Who around here needs to watch soap operas? Especially these last few months. Just watch what’s going on at City Hall. Nobody is suffering amnesia, as they typically do in soaps. But our community has plenty of other forms of drama — fights between former friends, lost jobs, chaos and lawyers.
The latest chapter in this saga started a week and a half ago when Mayor Tony Marquez put Utilities Director George Du Four on unpaid leave. In response, Du Four told the Optic about a meeting that he had with the mayor in December in which Marquez grilled him for two hours about his relationship with an influential local developer who has locked horns with the mayor.
Andrew Feldman and Diane Mooes has been made since Marquez took the helm last March.
The mayor returned fire by saying the two had also been guilty of micromanagement.
The quiet ones in this struggle are the two council members who have traditionally opposed Marquez: Morris Madrid and Cruz Roybal.
Marquez’s election as mayor last year was probably Roybal’s worst nightmare come true. He said openly that he didn’t trust Marquez. But the two have warmed up in recent months. They even shake hands these days.
As for Madrid, he’s been vocal in his opposition to certain Marquez actions, but he does so with tact. He’s not the kind of guy to get in public angry fits.
Like the mayor, Madrid also doesn’t think Du Four’s doing a good job, so it’s likely he may vote on Wednesday to back Marquez’s decision. Roybal could as well. But then again, Roybal may prefer seeing an openly defiant Du Four serving under the mayor’s command.
To add to the drama, the aforementioned developer, Carlos Gallegos, hired Sam Bregman to write a letter to the mayor warning him to stop making defamatory statements about Gallegos. As far as lawyers go, you don’t get more high-powered than Bregman, who has represented his share of well-known clients. Simply hiring Bregman shows that Gallegos is willing to fight hard.
This whole situation has got the town talking, and City Hall is suffering from instability yet again.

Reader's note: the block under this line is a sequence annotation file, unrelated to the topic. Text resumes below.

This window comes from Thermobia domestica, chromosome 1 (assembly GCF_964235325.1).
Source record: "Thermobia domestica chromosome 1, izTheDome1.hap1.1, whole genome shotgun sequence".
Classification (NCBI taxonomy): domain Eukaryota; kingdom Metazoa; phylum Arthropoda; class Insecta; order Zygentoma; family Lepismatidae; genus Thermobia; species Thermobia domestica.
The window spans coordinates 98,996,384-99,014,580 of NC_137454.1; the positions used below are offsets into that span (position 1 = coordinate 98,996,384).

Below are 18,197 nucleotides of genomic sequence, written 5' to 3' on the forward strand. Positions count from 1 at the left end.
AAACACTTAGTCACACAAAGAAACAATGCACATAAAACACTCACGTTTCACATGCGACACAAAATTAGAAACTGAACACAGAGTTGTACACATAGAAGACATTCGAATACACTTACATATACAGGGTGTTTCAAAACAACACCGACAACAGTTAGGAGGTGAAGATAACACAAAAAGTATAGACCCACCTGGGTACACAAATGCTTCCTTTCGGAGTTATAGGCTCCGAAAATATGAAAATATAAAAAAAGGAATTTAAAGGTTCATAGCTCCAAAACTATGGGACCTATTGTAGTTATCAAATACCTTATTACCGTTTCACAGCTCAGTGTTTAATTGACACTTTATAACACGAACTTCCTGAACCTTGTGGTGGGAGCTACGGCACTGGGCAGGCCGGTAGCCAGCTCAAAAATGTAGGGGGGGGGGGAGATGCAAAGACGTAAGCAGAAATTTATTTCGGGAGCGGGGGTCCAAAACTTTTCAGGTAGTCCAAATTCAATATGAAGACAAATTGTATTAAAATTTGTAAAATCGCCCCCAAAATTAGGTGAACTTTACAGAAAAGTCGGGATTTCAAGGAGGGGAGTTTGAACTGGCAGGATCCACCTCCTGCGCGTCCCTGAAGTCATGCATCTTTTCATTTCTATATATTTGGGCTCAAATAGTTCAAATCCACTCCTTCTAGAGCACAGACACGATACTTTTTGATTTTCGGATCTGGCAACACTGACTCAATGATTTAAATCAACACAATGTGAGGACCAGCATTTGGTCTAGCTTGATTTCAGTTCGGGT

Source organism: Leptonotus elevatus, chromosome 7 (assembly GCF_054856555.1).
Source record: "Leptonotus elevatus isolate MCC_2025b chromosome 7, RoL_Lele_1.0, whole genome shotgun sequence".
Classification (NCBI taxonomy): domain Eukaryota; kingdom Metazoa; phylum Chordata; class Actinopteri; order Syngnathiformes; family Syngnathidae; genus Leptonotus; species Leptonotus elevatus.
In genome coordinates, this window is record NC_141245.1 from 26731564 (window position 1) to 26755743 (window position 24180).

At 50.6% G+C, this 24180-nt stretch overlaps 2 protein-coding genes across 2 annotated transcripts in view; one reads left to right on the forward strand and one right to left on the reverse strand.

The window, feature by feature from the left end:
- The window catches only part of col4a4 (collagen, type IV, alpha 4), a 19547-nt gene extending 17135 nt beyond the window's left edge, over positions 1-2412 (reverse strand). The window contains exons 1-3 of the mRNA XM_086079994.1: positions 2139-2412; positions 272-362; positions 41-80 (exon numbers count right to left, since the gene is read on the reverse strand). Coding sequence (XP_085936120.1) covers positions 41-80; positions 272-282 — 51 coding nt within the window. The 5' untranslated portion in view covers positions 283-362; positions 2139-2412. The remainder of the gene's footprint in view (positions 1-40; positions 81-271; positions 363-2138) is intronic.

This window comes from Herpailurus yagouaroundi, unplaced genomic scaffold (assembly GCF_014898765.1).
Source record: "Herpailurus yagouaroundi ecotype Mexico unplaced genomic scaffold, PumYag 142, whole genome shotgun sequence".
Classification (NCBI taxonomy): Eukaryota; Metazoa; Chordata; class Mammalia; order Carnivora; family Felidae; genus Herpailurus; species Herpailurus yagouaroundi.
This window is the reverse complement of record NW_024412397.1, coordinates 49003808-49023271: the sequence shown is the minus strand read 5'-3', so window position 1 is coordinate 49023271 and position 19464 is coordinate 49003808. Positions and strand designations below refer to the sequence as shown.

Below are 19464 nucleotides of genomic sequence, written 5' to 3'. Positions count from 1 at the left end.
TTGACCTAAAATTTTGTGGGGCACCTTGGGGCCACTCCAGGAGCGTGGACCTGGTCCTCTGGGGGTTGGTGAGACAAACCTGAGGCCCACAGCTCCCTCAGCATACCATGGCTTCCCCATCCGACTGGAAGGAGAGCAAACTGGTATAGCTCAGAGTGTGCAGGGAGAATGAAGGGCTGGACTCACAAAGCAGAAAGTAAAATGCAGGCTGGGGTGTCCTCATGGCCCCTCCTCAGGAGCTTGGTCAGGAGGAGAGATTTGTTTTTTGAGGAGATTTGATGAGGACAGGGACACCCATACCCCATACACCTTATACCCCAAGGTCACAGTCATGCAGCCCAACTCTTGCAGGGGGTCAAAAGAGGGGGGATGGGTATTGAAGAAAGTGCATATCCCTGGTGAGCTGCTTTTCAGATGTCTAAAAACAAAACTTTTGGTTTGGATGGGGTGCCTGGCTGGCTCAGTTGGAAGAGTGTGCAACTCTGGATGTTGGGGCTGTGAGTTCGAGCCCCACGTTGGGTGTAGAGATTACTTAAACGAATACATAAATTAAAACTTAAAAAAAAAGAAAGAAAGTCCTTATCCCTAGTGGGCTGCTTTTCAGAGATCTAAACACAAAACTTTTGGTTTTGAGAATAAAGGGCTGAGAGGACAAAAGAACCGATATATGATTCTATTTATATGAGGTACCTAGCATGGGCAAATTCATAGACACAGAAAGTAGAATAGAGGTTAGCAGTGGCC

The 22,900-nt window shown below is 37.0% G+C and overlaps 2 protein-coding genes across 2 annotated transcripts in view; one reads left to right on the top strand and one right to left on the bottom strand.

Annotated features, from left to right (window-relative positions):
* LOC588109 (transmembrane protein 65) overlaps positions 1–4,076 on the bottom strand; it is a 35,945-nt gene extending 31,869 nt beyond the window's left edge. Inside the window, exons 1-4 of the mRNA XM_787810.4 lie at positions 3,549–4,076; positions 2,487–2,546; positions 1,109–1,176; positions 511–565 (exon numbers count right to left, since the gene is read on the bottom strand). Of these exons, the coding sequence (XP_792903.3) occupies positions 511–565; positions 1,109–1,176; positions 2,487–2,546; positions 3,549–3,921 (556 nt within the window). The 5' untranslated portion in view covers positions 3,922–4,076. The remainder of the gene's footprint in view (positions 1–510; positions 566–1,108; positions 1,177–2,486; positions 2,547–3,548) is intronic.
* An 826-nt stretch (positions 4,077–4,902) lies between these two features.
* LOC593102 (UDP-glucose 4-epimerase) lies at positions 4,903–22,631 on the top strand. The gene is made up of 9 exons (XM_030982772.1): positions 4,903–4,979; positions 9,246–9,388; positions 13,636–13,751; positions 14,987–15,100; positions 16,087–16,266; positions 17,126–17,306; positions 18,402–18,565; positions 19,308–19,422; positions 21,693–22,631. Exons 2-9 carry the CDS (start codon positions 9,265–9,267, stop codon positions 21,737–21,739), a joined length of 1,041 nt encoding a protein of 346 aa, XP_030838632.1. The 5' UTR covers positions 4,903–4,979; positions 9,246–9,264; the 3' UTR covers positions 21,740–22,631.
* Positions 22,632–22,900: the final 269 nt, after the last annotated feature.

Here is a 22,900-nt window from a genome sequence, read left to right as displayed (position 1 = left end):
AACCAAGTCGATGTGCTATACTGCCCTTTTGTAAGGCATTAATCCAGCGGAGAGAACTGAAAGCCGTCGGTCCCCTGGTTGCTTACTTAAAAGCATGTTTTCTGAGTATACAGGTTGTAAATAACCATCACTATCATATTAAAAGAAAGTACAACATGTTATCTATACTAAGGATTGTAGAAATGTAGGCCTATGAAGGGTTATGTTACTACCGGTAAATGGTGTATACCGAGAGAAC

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Of course, chaos is nothing new to City Hall. Right now, the city is looking for a new city manager, but it may have a tough time in its search. The last manager, Sharon Caballero, who left suddenly after a little more than five months on the job in December, made $95,000 a year; her predecessor, John Avila, pulled in $75,000.
The city will probably have to increase the pay for its city manager if it wants to get a highly qualified candidate. The city’s recent and historic instability will turn off many candidates.
Since City Manager Les Montoya was shown the door in 1998, the city has had six city managers, and that’s not including the many interim managers who have served months at a time. The managers were Tom Clayton, Jack Maes, Roberto Piñeda, Morris Madrid, John Avila and Caballero. Most were fired or pressured out.
In 2005, not one local person applied when the manager’s position opened up. Very few applied earlier this year.
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I’ve got a way in which the city can save on attorney costs. It turns out that whenever you turn in a public records request, it has to be approved by the attorney. Why? Most city documents are public, with the big exceptions related to specific personnel and litigation.
For instance, requests for financial documents are all public — period. So why do you need the attorney’s signoff? Seems like the city could save some money and be a little more open in the process.
David Giuliani is managing editor of the Las Vegas Optic. He may be reached at 425-6796 or email@example.com.